The Presidential Inaugural Committee finances all the official inaugural events, such as the parade and the balls, but does not pay for the security and production expenses of the swearing-in itself, which are covered with taxpayer money. This year, the committee is aiming to raise about $50 million, according to Democratic fundraisers – similar to the $53.2 million raised for the 2009 inauguration, which drew an estimated 1.8 million people to the National Mall.
Under federal law, inaugural committees do not have to comply with the kind of fundraising restrictions as candidate campaigns, which are barred from accepting corporate money and can raise no more than $2,500 from individuals per election.
But the decision to allow corporations to help finance this year’s festivities is a reversal from four years ago, when the incoming Obama administration proudly announced it would not accept corporate, PAC or lobbyist money or individual donations over $50,000 to produce the inaugural events – touting the move as part of a “commitment to change business as usual in Washington.”
This year’s inaugural committee has kept the ban on lobbyist and PAC money, but is allowing corporations and individuals to give unlimited sums.
“To help cover the cost of the public events, the 2013 Presidential Inaugural Committee will be accepting contributions from individual and institutional donors in compliance with the laws governing contributions to an Inaugural Committee,” committee spokeswoman Aoife McCarthy said in a statement. “The PIC will not be accepting donations from lobbyists or PACs and will not be entering into any sponsorship agreements with individuals or corporations.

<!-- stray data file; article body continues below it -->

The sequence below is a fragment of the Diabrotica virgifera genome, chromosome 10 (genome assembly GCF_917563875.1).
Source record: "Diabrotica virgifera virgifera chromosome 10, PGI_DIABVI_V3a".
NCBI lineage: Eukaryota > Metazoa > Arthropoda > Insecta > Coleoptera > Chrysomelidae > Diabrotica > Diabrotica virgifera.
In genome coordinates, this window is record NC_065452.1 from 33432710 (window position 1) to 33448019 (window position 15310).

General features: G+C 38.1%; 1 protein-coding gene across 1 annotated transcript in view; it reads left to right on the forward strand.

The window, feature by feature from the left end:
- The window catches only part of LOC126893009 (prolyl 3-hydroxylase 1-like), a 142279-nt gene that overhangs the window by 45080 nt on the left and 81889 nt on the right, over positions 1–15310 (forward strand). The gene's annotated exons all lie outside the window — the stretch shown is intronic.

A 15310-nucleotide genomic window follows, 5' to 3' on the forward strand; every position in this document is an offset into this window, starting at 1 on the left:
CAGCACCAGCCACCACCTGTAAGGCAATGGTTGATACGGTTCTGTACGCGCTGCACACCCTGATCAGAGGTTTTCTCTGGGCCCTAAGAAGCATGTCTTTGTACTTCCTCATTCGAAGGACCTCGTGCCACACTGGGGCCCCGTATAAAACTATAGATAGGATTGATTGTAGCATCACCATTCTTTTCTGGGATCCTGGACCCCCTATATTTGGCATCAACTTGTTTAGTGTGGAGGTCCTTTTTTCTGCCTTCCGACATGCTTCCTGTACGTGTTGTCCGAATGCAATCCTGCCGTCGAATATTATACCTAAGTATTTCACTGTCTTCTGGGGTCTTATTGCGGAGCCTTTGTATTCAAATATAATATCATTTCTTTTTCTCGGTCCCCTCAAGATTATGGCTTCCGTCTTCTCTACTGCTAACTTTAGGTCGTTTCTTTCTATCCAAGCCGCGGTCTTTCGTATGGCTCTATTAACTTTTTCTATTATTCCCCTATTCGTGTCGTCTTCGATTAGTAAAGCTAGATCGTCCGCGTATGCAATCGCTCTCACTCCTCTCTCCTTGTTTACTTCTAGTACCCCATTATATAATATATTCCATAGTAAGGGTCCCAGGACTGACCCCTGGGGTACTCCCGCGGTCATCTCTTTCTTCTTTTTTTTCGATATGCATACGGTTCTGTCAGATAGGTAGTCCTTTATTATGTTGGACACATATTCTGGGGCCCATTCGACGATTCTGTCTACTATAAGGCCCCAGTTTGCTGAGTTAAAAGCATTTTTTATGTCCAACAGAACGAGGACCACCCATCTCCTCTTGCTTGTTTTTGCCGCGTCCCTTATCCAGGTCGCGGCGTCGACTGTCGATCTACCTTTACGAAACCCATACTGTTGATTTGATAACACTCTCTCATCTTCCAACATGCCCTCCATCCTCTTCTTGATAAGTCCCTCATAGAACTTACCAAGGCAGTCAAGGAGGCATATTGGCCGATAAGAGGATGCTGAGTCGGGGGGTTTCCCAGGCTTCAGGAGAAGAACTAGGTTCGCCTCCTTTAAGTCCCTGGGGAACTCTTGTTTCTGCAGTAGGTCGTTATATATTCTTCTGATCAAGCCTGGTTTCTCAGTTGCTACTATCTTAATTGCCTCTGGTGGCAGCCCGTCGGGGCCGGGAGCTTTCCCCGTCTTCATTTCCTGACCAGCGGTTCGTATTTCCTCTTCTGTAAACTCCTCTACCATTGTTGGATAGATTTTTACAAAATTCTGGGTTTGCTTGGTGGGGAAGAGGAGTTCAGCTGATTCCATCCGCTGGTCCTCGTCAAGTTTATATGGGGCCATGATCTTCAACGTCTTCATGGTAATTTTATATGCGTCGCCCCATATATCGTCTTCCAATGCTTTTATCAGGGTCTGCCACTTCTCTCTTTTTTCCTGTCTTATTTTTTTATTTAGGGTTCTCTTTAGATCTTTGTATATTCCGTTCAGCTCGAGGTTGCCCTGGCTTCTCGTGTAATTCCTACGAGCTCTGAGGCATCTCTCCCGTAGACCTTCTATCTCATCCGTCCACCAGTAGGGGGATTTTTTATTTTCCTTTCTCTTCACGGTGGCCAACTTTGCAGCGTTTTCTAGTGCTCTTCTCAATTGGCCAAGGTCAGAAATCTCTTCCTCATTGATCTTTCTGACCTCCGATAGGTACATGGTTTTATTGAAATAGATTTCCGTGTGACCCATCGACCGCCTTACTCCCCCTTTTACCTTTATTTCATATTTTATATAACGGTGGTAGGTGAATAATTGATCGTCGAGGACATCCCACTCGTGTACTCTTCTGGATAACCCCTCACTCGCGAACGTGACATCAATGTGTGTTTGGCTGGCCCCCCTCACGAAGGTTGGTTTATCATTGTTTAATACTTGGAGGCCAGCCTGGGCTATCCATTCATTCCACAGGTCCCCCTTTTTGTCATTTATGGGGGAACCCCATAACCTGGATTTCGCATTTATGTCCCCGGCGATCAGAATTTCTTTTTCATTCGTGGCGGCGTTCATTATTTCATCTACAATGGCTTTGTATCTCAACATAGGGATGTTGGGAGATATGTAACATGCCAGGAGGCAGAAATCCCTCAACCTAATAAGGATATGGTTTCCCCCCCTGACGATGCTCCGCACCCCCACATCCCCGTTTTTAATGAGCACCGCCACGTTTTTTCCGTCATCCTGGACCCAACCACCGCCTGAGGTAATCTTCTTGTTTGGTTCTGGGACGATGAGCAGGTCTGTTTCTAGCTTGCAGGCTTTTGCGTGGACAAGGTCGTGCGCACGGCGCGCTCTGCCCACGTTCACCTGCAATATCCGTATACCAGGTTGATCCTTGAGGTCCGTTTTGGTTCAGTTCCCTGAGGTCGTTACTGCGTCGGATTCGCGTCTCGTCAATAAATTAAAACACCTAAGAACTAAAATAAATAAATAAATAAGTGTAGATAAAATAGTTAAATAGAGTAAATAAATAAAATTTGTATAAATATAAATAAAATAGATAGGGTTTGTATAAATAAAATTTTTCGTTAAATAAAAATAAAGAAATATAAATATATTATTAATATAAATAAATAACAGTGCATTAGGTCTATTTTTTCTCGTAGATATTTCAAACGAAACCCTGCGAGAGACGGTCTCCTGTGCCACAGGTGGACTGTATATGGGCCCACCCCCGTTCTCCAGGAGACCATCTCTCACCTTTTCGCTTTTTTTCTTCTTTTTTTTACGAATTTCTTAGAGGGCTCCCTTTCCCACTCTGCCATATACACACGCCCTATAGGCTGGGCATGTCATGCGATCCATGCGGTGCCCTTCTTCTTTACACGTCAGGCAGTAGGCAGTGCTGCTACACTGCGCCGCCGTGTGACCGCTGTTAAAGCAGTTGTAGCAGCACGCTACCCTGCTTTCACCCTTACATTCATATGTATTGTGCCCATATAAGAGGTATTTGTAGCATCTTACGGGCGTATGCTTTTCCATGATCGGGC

“Our goal is to make sure that we will meet the fundraising requirements for this civic event,” she added.
A fundraising brochure produced by the committee offers institutional donors that give $1 million and individual donors that give $250,000 perks such as tickets to a “benefactors reception,” children’s concert and the official inaugural ball, as well as reserved seats for the parade.
Democratic fundraisers said the decision to loosen the restrictions was made in part to give a break to weary donors and bundlers who feel depleted after helping bring in a record $1.1 billion for Obama’s reelection.
They noted that past inaugurations have all relied on corporate money. In 2005, dozens of companies such as Pfizer, Dow Chemical, Time Warner, Ford, Home Depot and Marriott gave up to $250,000 each to put on the festivities for President George W. Bush’s second inauguration.
“You get no credit for not doing it,” said one top Democratic fundraiser, who requested anonymity to speak candidly.
But the reversal has dismayed campaign finance reform advocates.
“The corporate funders of the inauguration are going to hope to get something in return, which is heightened access and more favorable treatment,” said Robert Weissman, president of Public Citizen. “This is another step in the degradation of our democracy.”
Unlike four years ago, the 2013 Presidential Inaugural Committee is not voluntarily providing information on how much donors have given. The details about the size of the contributions will not be released until the committees files with the Federal Election Commission 90 days after Obama is sworn in, as required.
None of the corporate donors responded to requests from The Times for information about how much money they had contributed.
Maloy Moore contributed to this report.